BC government proposes redevelopment of 11-acre East Vancouver social housing site

Jan 27 2021, 12:11 am

The provincial government announced today it is exploring the redevelopment of Skeena Terrace in East Vancouver that renews and expands the affordable homes on the property.

The sprawling 11-acre property at 2298 Cassiar Street is on the easternmost edge of the city, about one block west from Highway 1 and Boundary Road.

It is framed by East 5th Avenue to the north, Skeena Street to the east, Lougheed Highway to the south, and Cassiar Street to the west, and about an eight-minute walk from SkyTrain’s Rupert Station. Thunderbird elementary school and community centre is located immediately to the west of the site.

There are no proposed redevelopment designs and proposals at this time, but the announcement kick-starts the preliminary planning and public consultation process.

A redevelopment is required as the 1960s-built social housing structures are aging and require extensive repairs. About 600 tenants, including families and seniors, currently live in Skeena Terrace’s 232 units spread across 20 low-storey buildings.

2298 Cassiar Street Vancouver Skeena Place

Site of Skeena Terrace at 2298 Cassiar Street, Vancouver. (Google Maps)

“Our goal is to create modern and affordable homes for the current residents at Skeena Terrace and future generations,” said David Eby, Attorney General and Minister Responsible for Housing, in a statement.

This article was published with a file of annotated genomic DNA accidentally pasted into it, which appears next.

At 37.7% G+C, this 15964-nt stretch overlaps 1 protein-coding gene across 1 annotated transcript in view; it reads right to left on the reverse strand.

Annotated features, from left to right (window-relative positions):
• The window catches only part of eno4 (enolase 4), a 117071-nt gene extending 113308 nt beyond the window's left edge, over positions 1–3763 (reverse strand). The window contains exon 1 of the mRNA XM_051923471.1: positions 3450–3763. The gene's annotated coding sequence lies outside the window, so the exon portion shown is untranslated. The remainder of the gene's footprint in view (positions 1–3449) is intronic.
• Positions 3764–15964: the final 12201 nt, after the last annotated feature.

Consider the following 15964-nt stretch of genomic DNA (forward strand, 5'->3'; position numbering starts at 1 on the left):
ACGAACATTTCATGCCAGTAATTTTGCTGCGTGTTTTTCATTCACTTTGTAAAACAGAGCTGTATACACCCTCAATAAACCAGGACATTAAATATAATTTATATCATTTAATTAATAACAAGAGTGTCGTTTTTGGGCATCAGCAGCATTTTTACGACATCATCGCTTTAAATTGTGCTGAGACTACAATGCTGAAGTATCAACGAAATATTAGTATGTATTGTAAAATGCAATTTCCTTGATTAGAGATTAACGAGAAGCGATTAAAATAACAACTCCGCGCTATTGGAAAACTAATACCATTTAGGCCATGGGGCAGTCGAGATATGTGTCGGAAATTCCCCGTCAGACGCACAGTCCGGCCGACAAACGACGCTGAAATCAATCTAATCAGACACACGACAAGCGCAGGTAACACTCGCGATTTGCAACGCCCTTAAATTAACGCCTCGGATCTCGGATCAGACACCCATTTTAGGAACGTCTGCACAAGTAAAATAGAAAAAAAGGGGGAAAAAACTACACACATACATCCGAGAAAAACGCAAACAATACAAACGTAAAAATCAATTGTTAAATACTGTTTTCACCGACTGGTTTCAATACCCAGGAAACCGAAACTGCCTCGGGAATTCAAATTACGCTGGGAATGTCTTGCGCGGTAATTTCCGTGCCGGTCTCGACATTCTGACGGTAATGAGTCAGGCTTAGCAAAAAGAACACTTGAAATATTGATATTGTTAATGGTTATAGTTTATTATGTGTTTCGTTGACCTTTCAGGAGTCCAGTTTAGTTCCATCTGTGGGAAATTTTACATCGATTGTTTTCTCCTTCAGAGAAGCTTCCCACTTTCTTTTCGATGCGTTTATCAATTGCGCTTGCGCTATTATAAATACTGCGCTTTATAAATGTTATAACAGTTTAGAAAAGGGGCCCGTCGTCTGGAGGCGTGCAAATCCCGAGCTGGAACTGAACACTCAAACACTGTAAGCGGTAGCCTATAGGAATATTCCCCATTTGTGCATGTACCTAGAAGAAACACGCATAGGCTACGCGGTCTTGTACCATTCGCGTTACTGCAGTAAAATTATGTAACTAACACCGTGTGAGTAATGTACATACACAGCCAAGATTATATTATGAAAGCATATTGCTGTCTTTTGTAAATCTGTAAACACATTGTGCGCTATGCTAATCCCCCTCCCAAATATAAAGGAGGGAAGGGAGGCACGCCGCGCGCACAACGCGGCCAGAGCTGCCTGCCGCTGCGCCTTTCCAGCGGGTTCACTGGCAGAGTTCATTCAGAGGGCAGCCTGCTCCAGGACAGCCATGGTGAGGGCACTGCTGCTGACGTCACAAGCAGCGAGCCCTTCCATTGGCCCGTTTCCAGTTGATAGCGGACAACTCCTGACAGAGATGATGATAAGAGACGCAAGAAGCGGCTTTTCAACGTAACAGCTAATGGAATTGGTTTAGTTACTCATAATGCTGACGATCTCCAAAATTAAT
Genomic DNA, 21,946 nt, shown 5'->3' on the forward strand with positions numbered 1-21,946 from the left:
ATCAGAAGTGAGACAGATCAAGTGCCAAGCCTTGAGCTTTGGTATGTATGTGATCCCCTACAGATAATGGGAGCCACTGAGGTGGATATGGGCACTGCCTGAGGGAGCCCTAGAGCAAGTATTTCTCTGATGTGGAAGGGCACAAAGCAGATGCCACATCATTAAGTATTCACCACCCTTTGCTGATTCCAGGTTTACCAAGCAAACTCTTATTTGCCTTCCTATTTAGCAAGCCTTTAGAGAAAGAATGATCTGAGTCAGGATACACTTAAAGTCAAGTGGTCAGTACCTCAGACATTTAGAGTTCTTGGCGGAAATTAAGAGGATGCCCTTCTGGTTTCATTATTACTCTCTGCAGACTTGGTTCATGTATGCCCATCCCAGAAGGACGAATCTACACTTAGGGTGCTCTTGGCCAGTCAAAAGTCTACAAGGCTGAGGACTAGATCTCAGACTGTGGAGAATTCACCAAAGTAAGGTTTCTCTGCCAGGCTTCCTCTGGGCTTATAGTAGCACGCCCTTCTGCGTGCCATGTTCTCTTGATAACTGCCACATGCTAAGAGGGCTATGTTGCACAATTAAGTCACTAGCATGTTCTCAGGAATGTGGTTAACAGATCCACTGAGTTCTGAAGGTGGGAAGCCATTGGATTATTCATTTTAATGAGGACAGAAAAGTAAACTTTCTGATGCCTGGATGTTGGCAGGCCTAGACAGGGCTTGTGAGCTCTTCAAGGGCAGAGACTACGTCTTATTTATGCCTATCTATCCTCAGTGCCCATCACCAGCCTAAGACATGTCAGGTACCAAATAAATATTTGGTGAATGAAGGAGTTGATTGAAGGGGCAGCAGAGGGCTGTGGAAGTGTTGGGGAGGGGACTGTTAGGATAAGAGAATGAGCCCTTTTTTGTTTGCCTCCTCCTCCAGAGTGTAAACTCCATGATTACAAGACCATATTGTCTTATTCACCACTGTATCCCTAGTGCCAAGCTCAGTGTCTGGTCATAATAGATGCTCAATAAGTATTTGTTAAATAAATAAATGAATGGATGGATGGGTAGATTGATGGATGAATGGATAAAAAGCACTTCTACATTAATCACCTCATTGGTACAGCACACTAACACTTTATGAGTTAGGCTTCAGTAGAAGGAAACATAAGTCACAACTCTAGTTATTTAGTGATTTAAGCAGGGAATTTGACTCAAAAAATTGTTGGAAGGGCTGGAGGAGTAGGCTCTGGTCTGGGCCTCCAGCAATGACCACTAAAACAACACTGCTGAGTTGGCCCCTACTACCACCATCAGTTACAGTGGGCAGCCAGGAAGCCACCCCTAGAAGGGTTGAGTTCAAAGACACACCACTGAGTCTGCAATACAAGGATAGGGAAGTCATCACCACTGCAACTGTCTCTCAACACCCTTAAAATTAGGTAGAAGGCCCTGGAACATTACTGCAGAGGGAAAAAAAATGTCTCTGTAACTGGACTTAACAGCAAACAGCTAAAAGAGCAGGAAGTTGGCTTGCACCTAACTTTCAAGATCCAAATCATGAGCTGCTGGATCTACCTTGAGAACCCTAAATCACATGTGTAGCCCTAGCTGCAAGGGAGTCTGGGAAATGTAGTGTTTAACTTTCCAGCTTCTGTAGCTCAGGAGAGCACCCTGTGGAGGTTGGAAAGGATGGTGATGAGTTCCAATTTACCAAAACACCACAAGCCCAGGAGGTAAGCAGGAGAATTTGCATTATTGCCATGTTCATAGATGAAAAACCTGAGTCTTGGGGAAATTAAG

“Redeveloping properties is one of the ways we’re delivering new, safe and affordable homes for people with a range of incomes in Vancouver and throughout the province.”

Given the provincial and municipal government’s renewed affordable housing targets, and its effort to reduce homelessness, this redevelopment of one of Vancouver’s single largest social housing sites could potentially see a significant net increase in new homes.

2298 Cassiar Street Vancouver Skeena Place

Site of Skeena Terrace at 2298 Cassiar Street, Vancouver. View from the intersection of Lougheed Highway and Skeena Street, looking northwest. (Google Maps)

There are no plans to relocate Skeena Terrace tenants at this time. If the redevelopment is approved, the tenants will be supported by BC Housing to stay in their units as much as possible, and given the first choice of new units, with no change in rent, unless their income or household size has changed.

Similar to the now-demolished Little Mountain social housing buildings near Queen Elizabeth Park, the existing Skeena Terrace buildings were constructed with the support of Canada Mortgage and Housing Corporation.

Kenneth ChanKenneth Chan

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